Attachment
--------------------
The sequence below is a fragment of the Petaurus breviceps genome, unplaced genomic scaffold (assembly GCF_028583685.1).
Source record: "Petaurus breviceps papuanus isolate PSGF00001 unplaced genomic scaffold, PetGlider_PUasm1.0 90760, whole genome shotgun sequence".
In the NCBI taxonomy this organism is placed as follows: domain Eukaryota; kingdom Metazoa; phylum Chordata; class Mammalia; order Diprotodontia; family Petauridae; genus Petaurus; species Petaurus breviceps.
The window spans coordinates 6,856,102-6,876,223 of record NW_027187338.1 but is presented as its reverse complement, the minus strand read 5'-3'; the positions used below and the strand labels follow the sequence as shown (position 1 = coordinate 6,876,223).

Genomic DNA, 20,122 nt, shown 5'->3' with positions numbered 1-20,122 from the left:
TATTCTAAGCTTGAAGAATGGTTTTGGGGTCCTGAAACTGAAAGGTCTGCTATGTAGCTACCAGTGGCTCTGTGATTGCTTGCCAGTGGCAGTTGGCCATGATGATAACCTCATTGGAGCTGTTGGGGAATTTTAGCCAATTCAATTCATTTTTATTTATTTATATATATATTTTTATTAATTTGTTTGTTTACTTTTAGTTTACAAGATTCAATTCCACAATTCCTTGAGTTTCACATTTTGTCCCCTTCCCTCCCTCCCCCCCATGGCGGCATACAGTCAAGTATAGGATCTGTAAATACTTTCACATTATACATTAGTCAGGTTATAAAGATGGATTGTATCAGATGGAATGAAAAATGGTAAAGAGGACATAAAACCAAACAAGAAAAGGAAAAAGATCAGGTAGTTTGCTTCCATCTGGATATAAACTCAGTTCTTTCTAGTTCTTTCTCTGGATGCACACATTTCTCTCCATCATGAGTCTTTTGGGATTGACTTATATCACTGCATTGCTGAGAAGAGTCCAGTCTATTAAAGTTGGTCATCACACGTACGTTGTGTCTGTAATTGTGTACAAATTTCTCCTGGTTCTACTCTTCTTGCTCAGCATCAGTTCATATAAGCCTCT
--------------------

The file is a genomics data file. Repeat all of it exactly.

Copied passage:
The sequence below is a fragment of the Petaurus breviceps genome, unplaced genomic scaffold (assembly GCF_028583685.1).
Source record: "Petaurus breviceps papuanus isolate PSGF00001 unplaced genomic scaffold, PetGlider_PUasm1.0 90760, whole genome shotgun sequence".
In the NCBI taxonomy this organism is placed as follows: domain Eukaryota; kingdom Metazoa; phylum Chordata; class Mammalia; order Diprotodontia; family Petauridae; genus Petaurus; species Petaurus breviceps.
The window spans coordinates 6,856,102-6,876,223 of record NW_027187338.1 but is presented as its reverse complement, the minus strand read 5'-3'; the positions used below and the strand labels follow the sequence as shown (position 1 = coordinate 6,876,223).

Genomic DNA, 20,122 nt, shown 5'->3' with positions numbered 1-20,122 from the left:
TATTCTAAGCTTGAAGAATGGTTTTGGGGTCCTGAAACTGAAAGGTCTGCTATGTAGCTACCAGTGGCTCTGTGATTGCTTGCCAGTGGCAGTTGGCCATGATGATAACCTCATTGGAGCTGTTGGGGAATTTTAGCCAATTCAATTCATTTTTATTTATTTATATATATATTTTTATTAATTTGTTTGTTTACTTTTAGTTTACAAGATTCAATTCCACAATTCCTTGAGTTTCACATTTTGTCCCCTTCCCTCCCTCCCCCCCATGGCGGCATACAGTCAAGTATAGGATCTGTAAATACTTTCACATTATACATTAGTCAGGTTATAAAGATGGATTGTATCAGATGGAATGAAAAATGGTAAAGAGGACATAAAACCAAACAAGAAAAGGAAAAAGATCAGGTAGTTTGCTTCCATCTGGATATAAACTCAGTTCTTTCTAGTTCTTTCTCTGGATGCACACATTTCTCTCCATCATGAGTCTTTTGGGATTGACTTATATCACTGCATTGCTGAGAAGAGTCCAGTCTATTAAAGTTGGTCATCACACGTACGTTGTGTCTGTAATTGTGTACAAATTTCTCCTGGTTCTACTCTTCTTGCTCAGCATCAGTTCATATAAGCCTCT